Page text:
Weird History The Surprisingly Dark Political Philosophy of Calvin And Hobbes That You Definitely Missed As A Kid  

Genevieve Carlton
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Many of us grew up reading Calvin and Hobbes every day in the newspaper - or reading one of the many print editions of the strip. But behind the sunny story of a six-year-old boy and his stuffed tiger lurked some deep philosophical questions. Just like the hidden political symbols in The Wizard of Oz and the adult jokes in Pixar movies, there is a dark philosophy in Calvin and Hobbes

Bill Watterson wrote and illustrated Calvin and Hobbes from 1985 to 1995, and in the decades since the strip has become even more beloved. But most of us missed a lot of Calvin and Hobbes philosophy quotes - even down to the names of the characters, which are based on surprising inspirations. In the world of Calvin and Hobbes, morality is all about living in the moment. At least until Hobbes steps in to pop Calvin's bubble.

You'll be shocked at all the dark and depressing things you missed in Calvin and Hobbes. And if you need to get your Calvin and Hobbes fix, you can purchase strips on Bill Watterson's Calvin and Hobbes website or GoComics.

Calvin Is Named After A Major Figure Of The Reformation


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Photo:  Bill Watterson/Portrait of John Calvin/Wikimedia Commons/Public Domain

What do comic strips have in common with religious reformers? Not much, except that Calvin's name is inspired by 16th century Protestant reformer John Calvin. Bill Watterson, who was a poli-sci major at Kenyon College, has explained, "It's an inside joke for poli-sci majors."

But the joke goes deeper than a shared name. John Calvin was a strong proponent of predestination, the idea that God had already judged each individual as saved or damned before their birth. While the concept sparked religious wars in the 16th century, the six-year-old main character of Calvin and Hobbes sees predestination as a "get out of jail free" card.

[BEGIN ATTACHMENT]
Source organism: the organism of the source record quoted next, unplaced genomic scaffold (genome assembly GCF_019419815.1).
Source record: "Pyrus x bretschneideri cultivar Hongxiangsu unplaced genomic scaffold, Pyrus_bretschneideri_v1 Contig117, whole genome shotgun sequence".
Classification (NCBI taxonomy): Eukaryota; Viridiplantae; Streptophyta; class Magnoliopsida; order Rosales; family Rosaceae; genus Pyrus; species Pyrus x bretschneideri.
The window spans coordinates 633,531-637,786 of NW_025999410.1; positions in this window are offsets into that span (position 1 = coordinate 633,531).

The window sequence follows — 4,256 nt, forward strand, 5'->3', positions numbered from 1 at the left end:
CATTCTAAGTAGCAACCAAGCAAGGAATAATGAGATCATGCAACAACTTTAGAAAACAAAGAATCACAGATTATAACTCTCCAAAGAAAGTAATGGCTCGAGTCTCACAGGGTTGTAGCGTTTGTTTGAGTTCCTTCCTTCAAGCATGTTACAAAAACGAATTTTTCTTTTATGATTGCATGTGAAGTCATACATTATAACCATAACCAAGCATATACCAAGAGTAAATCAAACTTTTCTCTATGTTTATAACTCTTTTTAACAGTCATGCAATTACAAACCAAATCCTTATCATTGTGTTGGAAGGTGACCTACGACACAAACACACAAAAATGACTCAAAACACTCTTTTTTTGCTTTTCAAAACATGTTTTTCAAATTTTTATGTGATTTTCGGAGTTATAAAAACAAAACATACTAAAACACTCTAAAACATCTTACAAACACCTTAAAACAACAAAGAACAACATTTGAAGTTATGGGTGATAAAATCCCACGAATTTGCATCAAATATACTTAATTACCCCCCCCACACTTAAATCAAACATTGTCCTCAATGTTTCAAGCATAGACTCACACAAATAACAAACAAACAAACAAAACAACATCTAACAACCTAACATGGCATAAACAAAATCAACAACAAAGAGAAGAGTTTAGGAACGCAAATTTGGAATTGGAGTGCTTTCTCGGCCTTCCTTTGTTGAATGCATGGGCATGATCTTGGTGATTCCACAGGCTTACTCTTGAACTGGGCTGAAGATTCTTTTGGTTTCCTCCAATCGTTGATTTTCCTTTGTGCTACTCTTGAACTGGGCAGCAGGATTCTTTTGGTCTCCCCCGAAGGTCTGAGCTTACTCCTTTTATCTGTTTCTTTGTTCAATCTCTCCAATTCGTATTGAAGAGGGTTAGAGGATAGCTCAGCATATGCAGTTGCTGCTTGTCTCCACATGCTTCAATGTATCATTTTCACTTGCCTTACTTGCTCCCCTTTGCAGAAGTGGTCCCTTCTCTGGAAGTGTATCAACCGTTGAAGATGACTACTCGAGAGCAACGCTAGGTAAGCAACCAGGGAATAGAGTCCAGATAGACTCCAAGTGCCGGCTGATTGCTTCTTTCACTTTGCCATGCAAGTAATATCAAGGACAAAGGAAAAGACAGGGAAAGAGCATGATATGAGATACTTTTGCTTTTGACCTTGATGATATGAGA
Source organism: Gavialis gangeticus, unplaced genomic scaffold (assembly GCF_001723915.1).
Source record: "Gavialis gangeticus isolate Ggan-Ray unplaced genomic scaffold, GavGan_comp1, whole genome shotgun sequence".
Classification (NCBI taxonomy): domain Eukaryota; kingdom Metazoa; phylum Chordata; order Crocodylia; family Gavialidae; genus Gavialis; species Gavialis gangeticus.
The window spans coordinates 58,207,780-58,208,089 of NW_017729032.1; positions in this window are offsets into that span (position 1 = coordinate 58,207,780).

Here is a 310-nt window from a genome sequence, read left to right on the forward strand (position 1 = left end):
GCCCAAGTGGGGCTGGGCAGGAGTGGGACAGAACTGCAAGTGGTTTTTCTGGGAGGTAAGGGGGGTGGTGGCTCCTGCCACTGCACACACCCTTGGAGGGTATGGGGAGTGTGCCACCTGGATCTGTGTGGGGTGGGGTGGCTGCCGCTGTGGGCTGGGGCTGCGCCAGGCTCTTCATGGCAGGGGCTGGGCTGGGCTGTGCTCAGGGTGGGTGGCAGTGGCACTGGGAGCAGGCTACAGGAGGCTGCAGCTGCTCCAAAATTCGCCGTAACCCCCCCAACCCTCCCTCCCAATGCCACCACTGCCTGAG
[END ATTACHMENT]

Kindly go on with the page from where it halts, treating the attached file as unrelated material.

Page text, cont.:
Fate, Destiny, And Predestination Are Major Themes


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Photo: Bill Watterson/GoComics

Just like Protestant reformer John Calvin, six-year-old Calvin is curious about the concept of predestination. Are people's fates already decided long before they are born, as many religious figures have argued? Or can people change their fate? Calvin asks Hobbes about fate and predestination in one of the earliest strips from November 30, 1985. For Calvin, the idea that his actions are inevitable would ease his conscience, especially around Christmas time. But Hobbes declares predestination a "scary thought," since it would eliminate any notion of responsibility.

Similarly, in a strip from 1991, Calvin asks Hobbes, "Do you believe our destinies are controlled by the stars?" Hobbes, ever practical, answers, "No, I think we can do whatever we want with our lives." Then, Watterson reminds us that we're reading an imaginary conversation between a six-year-old and his stuffed tiger when Calvin says, "Not to hear Mom and Dad tell it."

Calvin Uses Philosophy To Get Out Of Work


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Photo: Bill Watterson/GoComics

What kid likes homework? Calvin is definitely no exception, even going so far as to invent curious space aliens to get out of completing his leaf collection project and fantasizing about taking out his school with a fighter jet

In one memorable strip from June 1, 1993, Calvin tries to end a math lesson with a philosophical question. "Given that, soon or later, we're all just going to die, what's the point of learning about integers?" An exhausted Miss Wormwood simply ignores the question, causing Calvin to complain, "Nobody likes us 'big picture' people."

Typically, children's comics stay away from heavy subjects like the inevitability of death, but somehow Calvin and Hobbes manages to make it funny.

Hobbes Is Named For An English Social Philosopher


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Photo:  Bill Watterson/ John Michael Wright/Wikimedia Commons/Public Domain

As Bill Watterson explained in the The Calvin And Hobbes Tenth Anniversary Book, Hobbes is named after a 17th century philosopher with a "dim view of human nature." Thomas Hobbes wrote an absolutist political treatise, The Leviathan, where he argued that in a state of nature, human lives were â€śnasty, brutish and short." 

Like his namesake, Hobbes isn't impressed with Calvin's philosophical dilemmas. But he's also a much more energetic and friendly fellow than the historical Hobbes - which might be because the character is also inspired by Bill Watterson's cat, Sprite.